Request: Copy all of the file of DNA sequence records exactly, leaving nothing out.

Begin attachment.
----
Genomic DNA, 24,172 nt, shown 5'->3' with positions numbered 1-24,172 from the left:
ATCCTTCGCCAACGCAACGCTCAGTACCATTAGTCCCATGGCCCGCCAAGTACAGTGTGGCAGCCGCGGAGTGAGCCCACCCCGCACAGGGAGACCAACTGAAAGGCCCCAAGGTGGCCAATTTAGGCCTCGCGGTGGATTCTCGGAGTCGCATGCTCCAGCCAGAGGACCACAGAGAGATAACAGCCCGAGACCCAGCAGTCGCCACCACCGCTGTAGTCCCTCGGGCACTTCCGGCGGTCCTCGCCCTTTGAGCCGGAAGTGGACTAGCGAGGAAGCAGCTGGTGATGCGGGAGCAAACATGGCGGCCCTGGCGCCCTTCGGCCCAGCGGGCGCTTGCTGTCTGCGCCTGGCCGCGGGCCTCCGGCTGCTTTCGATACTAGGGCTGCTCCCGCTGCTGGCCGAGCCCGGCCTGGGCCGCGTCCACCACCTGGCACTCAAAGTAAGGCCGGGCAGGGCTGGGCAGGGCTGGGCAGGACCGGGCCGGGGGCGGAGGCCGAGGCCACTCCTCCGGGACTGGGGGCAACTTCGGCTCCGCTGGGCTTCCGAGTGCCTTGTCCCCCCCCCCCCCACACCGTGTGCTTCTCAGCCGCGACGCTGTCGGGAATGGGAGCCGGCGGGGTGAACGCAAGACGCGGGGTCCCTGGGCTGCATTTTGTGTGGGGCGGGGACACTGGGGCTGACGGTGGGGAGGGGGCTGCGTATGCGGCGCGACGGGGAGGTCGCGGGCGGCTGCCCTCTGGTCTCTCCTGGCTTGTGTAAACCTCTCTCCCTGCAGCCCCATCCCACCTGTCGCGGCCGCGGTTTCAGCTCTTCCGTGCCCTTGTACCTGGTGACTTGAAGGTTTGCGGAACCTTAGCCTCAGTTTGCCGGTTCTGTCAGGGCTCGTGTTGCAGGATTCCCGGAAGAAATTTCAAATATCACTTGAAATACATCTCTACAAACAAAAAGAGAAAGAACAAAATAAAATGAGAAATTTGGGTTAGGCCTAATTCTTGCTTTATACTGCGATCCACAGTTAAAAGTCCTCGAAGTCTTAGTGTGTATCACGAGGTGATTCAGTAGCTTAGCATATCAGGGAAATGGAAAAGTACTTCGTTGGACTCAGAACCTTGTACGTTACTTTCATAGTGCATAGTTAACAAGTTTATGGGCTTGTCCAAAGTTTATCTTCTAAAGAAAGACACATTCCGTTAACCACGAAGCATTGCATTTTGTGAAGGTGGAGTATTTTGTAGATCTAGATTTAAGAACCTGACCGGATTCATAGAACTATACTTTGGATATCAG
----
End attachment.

Genomic DNA, 24,172 nt, shown 5'->3' with positions numbered 1-24,172 from the left:
ATCCTTCGCCAACGCAACGCTCAGTACCATTAGTCCCATGGCCCGCCAAGTACAGTGTGGCAGCCGCGGAGTGAGCCCACCCCGCACAGGGAGACCAACTGAAAGGCCCCAAGGTGGCCAATTTAGGCCTCGCGGTGGATTCTCGGAGTCGCATGCTCCAGCCAGAGGACCACAGAGAGATAACAGCCCGAGACCCAGCAGTCGCCACCACCGCTGTAGTCCCTCGGGCACTTCCGGCGGTCCTCGCCCTTTGAGCCGGAAGTGGACTAGCGAGGAAGCAGCTGGTGATGCGGGAGCAAACATGGCGGCCCTGGCGCCCTTCGGCCCAGCGGGCGCTTGCTGTCTGCGCCTGGCCGCGGGCCTCCGGCTGCTTTCGATACTAGGGCTGCTCCCGCTGCTGGCCGAGCCCGGCCTGGGCCGCGTCCACCACCTGGCACTCAAAGTAAGGCCGGGCAGGGCTGGGCAGGGCTGGGCAGGACCGGGCCGGGGGCGGAGGCCGAGGCCACTCCTCCGGGACTGGGGGCAACTTCGGCTCCGCTGGGCTTCCGAGTGCCTTGTCCCCCCCCCCCCCACACCGTGTGCTTCTCAGCCGCGACGCTGTCGGGAATGGGAGCCGGCGGGGTGAACGCAAGACGCGGGGTCCCTGGGCTGCATTTTGTGTGGGGCGGGGACACTGGGGCTGACGGTGGGGAGGGGGCTGCGTATGCGGCGCGACGGGGAGGTCGCGGGCGGCTGCCCTCTGGTCTCTCCTGGCTTGTGTAAACCTCTCTCCCTGCAGCCCCATCCCACCTGTCGCGGCCGCGGTTTCAGCTCTTCCGTGCCCTTGTACCTGGTGACTTGAAGGTTTGCGGAACCTTAGCCTCAGTTTGCCGGTTCTGTCAGGGCTCGTGTTGCAGGATTCCCGGAAGAAATTTCAAATATCACTTGAAATACATCTCTACAAACAAAAAGAGAAAGAACAAAATAAAATGAGAAATTTGGGTTAGGCCTAATTCTTGCTTTATACTGCGATCCACAGTTAAAAGTCCTCGAAGTCTTAGTGTGTATCACGAGGTGATTCAGTAGCTTAGCATATCAGGGAAATGGAAAAGTACTTCGTTGGACTCAGAACCTTGTACGTTACTTTCATAGTGCATAGTTAACAAGTTTATGGGCTTGTCCAAAGTTTATCTTCTAAAGAAAGACACATTCCGTTAACCACGAAGCATTGCATTTTGTGAAGGTGGAGTATTTTGTAGATCTAGATTTAAGAACCTGACCGGATTCATAGAACTATACTTTGGATATCAG